Former Nadal coach confident of Spaniard’s return for Australian Open tennis in December

Former Nadal coach confident of Spaniard's return for Australian Open tennis in December

Rafael Nadal’s former coach Toni Nadal assured this Friday that he believes in the return of the Spanish tennis player, who has recovered from an injury to his right leg, to training without limits in December and that Joo Sousa will return to good form. .

,[Nadal recuperado para o Open da Austrália?] Sure! I want to think that it will be fine. He’s training a little more every day and I believe that, this December, he can go back to full training and everything goes well”, the uncle of the 20 Grand Slam title holder commented on the sidelines of the Vanguard Stars Masters. of 2021.

related


Speaking to dozens of young tennis players who have qualified for the circuit’s finals, Toni Nadal shares some of the principles and values ​​Rafael Nadal has from his training to date, including his “good education, intensity, training and improvisation.” desire” was highlighted. Knows to listen and obey”.

“I usually say to my authority that he won a lot of points, but by his character he won a lot of matches. I was a very tough and tough coach for Rafa. The life of a highly competitive player is very tough and I tried, in a simple way, to prepare it for him. And I did it by strengthening his character”, a determined trait he wanted to “work harder than everyone else and learn to succeed”. With emphasis.

In addition to admitting that he never thought his nephew, the former world number one and currently ranked sixth, “would be able to win 20 Grand Slam tournaments”, although he also said “a good player and one or two”. major’ was presumed to win”, current coach Canadian Felix Auger-Aliassim has always argued that “talent is rarely decisive.”

See also  California fires: Approximately 11,000 lightning bolts strike inside of 72 hours

“It’s the desire to improve that makes the difference,” he said, pointing to Cristiano Ronaldo and Lionel Messi as examples.

The Spaniard admitted that the injuries were “always the most difficult moment” in Manacor’s career on the left leg.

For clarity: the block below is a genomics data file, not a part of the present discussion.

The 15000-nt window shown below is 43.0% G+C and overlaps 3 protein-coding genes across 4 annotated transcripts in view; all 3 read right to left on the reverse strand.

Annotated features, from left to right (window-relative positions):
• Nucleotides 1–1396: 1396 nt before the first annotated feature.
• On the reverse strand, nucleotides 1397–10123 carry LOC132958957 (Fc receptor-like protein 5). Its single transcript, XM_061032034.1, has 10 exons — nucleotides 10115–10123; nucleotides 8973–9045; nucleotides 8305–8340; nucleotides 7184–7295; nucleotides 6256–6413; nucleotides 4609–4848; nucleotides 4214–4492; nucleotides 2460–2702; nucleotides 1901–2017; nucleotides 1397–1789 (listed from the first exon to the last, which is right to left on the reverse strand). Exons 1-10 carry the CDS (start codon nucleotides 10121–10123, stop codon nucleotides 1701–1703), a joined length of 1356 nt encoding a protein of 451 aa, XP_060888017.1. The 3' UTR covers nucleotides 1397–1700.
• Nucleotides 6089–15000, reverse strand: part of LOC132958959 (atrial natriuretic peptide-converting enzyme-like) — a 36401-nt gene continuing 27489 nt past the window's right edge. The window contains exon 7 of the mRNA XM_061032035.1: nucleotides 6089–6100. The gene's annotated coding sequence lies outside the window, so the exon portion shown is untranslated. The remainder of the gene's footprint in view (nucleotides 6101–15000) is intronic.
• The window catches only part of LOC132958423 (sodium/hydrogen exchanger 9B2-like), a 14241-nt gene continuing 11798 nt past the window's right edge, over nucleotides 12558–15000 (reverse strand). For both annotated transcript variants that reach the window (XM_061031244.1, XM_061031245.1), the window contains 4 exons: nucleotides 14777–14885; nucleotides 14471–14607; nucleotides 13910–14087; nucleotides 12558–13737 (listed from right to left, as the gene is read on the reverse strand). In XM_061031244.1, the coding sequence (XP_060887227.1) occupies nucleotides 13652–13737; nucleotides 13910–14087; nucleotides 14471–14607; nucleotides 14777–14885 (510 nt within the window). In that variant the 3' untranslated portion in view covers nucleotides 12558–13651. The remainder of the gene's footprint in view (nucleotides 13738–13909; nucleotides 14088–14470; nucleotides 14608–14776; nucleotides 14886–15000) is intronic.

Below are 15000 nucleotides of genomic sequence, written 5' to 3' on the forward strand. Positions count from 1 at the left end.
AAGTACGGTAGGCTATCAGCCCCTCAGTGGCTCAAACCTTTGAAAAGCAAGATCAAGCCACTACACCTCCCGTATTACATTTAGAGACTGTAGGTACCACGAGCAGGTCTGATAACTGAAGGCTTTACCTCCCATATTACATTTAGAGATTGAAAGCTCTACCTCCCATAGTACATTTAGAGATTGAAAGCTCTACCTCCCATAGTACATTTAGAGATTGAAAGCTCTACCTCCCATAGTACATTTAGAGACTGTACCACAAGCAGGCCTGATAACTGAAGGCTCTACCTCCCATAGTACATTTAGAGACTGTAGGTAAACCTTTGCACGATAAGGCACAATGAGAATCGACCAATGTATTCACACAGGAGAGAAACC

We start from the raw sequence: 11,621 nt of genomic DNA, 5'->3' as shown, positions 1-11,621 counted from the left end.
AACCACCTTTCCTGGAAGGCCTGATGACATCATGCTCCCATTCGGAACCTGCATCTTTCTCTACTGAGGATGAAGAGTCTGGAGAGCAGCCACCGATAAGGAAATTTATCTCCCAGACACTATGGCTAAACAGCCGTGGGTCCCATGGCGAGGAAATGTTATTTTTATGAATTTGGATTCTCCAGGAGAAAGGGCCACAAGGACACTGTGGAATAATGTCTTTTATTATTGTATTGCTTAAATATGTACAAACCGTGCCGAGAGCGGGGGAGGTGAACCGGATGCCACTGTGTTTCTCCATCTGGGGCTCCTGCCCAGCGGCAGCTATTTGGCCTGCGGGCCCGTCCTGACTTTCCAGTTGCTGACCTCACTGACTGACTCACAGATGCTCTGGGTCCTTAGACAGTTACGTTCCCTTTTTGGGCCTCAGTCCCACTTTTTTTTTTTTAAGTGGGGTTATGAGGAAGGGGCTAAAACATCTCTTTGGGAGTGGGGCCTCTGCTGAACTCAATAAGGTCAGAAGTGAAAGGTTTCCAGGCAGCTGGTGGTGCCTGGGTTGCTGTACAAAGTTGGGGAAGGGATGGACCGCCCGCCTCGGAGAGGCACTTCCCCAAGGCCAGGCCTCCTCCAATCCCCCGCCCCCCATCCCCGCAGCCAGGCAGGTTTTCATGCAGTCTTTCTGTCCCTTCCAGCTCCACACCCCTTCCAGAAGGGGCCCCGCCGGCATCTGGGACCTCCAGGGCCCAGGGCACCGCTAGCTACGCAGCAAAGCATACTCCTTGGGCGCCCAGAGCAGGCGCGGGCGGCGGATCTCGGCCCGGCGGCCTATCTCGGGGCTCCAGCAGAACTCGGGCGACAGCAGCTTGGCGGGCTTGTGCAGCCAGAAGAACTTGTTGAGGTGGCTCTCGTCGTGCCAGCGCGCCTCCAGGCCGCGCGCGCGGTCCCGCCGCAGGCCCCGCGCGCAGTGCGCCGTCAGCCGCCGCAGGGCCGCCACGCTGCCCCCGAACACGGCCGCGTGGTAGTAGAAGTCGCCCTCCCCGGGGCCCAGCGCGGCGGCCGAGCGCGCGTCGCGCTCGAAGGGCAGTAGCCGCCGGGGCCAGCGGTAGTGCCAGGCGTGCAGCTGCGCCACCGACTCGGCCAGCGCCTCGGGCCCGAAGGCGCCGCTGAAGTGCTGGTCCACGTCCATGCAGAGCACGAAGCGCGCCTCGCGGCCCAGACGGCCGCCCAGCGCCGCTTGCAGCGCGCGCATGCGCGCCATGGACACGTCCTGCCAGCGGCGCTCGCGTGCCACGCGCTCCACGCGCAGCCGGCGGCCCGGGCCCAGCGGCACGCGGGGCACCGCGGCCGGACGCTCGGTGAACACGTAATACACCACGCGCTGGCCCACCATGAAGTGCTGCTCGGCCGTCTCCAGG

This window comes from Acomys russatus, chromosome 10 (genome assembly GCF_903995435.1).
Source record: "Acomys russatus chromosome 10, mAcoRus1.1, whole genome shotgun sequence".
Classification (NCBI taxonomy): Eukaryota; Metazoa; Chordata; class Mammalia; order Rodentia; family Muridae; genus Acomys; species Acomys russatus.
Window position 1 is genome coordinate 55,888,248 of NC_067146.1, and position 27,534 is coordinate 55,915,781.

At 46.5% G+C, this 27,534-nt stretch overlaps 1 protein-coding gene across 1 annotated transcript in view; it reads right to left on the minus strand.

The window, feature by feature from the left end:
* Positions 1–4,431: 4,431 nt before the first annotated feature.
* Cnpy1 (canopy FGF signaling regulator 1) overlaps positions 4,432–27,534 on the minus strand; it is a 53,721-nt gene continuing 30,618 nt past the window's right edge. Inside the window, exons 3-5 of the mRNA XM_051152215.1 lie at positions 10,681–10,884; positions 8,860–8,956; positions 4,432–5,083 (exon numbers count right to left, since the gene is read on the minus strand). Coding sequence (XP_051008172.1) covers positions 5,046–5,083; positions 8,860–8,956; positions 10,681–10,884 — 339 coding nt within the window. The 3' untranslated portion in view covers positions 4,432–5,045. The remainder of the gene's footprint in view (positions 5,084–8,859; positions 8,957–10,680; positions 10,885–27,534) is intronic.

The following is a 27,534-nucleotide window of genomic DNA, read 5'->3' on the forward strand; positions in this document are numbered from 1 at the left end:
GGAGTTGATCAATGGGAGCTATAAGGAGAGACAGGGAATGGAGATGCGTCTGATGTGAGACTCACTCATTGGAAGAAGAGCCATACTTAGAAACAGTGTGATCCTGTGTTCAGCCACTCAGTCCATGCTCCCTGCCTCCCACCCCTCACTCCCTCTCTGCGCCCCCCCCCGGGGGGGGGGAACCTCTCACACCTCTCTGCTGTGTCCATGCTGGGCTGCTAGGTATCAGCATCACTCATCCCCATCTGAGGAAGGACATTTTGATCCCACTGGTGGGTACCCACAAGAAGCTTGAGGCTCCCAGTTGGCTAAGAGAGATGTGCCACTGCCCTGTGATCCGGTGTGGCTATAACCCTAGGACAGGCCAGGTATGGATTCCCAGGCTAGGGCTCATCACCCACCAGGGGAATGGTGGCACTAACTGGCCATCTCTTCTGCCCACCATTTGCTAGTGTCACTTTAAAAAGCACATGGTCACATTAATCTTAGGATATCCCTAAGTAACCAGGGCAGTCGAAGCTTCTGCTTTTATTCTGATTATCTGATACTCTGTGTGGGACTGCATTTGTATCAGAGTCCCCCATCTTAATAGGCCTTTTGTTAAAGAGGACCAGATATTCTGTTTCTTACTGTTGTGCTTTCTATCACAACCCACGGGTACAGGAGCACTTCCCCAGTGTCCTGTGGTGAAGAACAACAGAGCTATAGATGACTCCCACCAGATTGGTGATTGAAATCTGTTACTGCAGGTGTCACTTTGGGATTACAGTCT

“When Rafa was hurt [no pé esquerdo em 2004]There were tough moments, because we didn’t know whether we could continue or not. Then it was one or the other defeat at Roland Garroso [Robin Soderling em 2009]Australian Open and Wimbledon. But these were, above all, injuries”, he insisted.

Regarding Portuguese Joo Sousa, who had a less happy season and left the top-100 world, Toni Nadal admitted that he did not know “whether he would return to his best when he was 26 or 27”. “, but still defends that he still has conditions and time to return to good performances and victories, given his 32 years.

“He was a high-intensity player, sometimes his nerves would get to him and he would get frustrated at crucial moments. He was a man who was capable of doing great things, but they didn’t last long in tennis. It’s a tough job to do. He was a great player and that may be clear again. He had to compete [Novak] Djokovic, [Andy] died, [David] It’s not easy being Ferrer and better than him. In the end, the differences are minor, but here and there a little bit makes a big difference,” he recalled.

About the author: Cory Weinberg

Cory Weinberg covers the intersection of tech and cities. That means digging into how startups and big tech companies are trying to reshape real estate, transportation, urban planning, and travel. Previously, he reported on Bay Area housing and commercial real estate for the San Francisco Business Times. He received a "best young journalist" award from the National Association of Real Estate Editors.

Related Posts

Leave a Reply

Your email address will not be published. Required fields are marked *